Dallas was nearly killed due to breed-specific legislation. Now he’s a police dog.



Years ago, police in Ontario rescued 31 sickly dogs from a suspected fighting operation. They were pit bulls, a “breed” long since banned in this Canadian province, but they were also evidence in a court case, so they were remanded to an undisclosed shelter while a court determined what would happen.

As often goes in the realm of the legal, they waited a long time.

The Ontario Society for the Prevention of Cruelty to Animals (SPCA) pressed for all of them to be put down, arguing that as they had only known violence, they were a lost cause.

Dog Tales Rescue and Sanctuary, however, asked for the dogs to be released into their care, where they could be rehabilitated and eventually find their way to real families.

Along the way, one of the dogs who had arrived to the shelter pregnant, added 8 new puppies to the controversy.

Finally, in July of 2017, a judge made a ruling. The dogs (except for one deemed too dangerous and two who died while in custody) would be released into rescue and hit the long road to rehabilitation.

One of the roads led all the way to Jacksonville, FL, where 14 of the dogs landed in the care of a rescue called Pit Sisters. A few of them were from the litter born at the shelter.

“They only knew a shelter life,” Jen Deane, founder of Pit Sisters, told Mother Nature Network.

In early assessments, one of those puppies — a dog named Dallas — drew attention.

“The more we worked with him, the more we thought he should be a police dog,” Deane said.

So trainers spent a few days testing him and they eventually connected with someone from the Throwaway Dogs Project, a Philadelphia organization specializing in dogs often seen as beyond help — and turning them into police dogs.

Dallas, of course, was just a pup. He hadn’t done anything wrong, but rather was guilty by association — for his breed.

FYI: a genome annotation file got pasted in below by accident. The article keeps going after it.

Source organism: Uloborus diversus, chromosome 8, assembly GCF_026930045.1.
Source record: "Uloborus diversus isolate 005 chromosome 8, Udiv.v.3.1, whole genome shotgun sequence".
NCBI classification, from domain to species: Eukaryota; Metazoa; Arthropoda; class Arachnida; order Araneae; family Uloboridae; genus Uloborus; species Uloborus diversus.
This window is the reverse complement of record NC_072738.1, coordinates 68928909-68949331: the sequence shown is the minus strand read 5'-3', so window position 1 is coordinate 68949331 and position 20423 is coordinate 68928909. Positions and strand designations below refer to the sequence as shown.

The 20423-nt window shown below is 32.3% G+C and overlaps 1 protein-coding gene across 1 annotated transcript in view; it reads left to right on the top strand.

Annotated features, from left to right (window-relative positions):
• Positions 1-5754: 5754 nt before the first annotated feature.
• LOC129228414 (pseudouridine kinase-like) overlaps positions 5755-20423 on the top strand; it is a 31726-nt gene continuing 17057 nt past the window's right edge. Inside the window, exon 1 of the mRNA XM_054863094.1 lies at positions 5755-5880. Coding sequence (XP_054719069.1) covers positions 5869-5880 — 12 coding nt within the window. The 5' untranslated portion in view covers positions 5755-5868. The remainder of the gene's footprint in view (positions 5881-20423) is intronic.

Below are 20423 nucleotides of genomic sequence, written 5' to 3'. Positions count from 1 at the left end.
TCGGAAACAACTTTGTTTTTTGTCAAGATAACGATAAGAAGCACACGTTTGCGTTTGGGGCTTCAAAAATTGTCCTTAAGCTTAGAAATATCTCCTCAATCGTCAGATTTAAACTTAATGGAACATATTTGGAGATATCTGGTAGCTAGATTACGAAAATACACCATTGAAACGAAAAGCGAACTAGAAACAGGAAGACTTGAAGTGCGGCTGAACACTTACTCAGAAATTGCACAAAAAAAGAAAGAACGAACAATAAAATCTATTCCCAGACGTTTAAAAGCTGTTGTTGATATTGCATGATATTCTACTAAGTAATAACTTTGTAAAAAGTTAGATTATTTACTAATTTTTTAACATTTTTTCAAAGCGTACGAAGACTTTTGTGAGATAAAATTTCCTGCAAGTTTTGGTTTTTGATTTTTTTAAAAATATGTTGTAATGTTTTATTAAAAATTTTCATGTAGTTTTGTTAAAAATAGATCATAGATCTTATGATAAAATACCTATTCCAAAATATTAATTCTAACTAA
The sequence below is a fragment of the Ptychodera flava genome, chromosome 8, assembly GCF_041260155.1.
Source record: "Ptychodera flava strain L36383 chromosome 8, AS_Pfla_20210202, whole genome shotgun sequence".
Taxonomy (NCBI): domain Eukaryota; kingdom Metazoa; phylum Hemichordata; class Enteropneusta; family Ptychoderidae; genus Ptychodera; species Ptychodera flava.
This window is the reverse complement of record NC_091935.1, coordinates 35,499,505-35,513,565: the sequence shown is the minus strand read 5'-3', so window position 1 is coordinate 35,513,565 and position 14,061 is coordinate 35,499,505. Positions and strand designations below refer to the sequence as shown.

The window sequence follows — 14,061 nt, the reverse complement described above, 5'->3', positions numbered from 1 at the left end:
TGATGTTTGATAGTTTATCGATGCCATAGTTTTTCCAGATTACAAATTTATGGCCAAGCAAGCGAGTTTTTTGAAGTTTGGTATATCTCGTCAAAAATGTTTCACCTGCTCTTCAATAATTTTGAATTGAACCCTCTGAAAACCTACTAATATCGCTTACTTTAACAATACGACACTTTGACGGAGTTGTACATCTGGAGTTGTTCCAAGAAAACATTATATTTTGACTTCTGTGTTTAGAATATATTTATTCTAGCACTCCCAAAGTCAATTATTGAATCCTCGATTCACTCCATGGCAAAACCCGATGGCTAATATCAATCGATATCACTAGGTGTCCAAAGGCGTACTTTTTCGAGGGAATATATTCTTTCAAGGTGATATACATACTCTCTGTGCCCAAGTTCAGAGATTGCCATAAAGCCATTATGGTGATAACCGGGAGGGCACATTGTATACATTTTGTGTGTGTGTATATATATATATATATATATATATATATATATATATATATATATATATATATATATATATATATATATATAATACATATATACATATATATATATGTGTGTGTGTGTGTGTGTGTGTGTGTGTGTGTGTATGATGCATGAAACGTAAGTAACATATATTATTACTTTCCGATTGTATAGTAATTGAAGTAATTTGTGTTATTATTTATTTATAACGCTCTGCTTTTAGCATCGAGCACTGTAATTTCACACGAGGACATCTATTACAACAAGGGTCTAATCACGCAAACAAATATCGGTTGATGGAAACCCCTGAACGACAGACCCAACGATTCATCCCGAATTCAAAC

Throwaway Dogs founder Carol Skaziak, along with a team of behaviorists, headed to Jacksonville, where they spent several days testing Dallas.

“The first thing I saw in Dallas was a very lovable dog that enjoyed being around humans,” Skaziak told MNN. “Then what I saw was a dog that had extreme play drive.”

It’s a skill Skazniak looks for in candidates for the program.

“Believe it or not, I feel that if we were on top of the Empire State Building, and we threw the ball over the edge, he would go after the ball.”

Not the best quality for a family pet, but for police dogs, it’s essential.

“With every day that passed, I was becoming more and more in love with this dog,” Skaziak recalls. “I thought, ‘This is probably going to work out for us. This is a homerun.’”

But there was one crucial strike against Dallas: He was deathly afraid of cars — so much so that he couldn’t bring himself to get inside one.

On their way back to Pennsylvania, the trainers told Deane if Dallas could get over that fear, they would try to land him a job as a K9.

Not long afterward, Deane — a trainer with a gift for bringing out the best in dogs — sent Throwaway Dogs a video of Dallas jumping in and out of cars with unflinching enthusiasm.

Dallas was officially in the program.


Dallas the pit bull profile
Dallas is on his way to Pennsylvania to start training for his new job. (Photo: Pit Sisters)
Not long after that, Deane got a text message: A police department in Virginia had offered Dallas a job.

And all of a sudden, the dog who nearly never left that secret shelter in Ontario — a dog who was born a victim — will now spend the rest of his life standing up for them.

With a lot of people cheering for him along the way.

“We have a whole town that’s excited,” Skaziak says. “We’re just thrilled. We can’t wait to start training him.”




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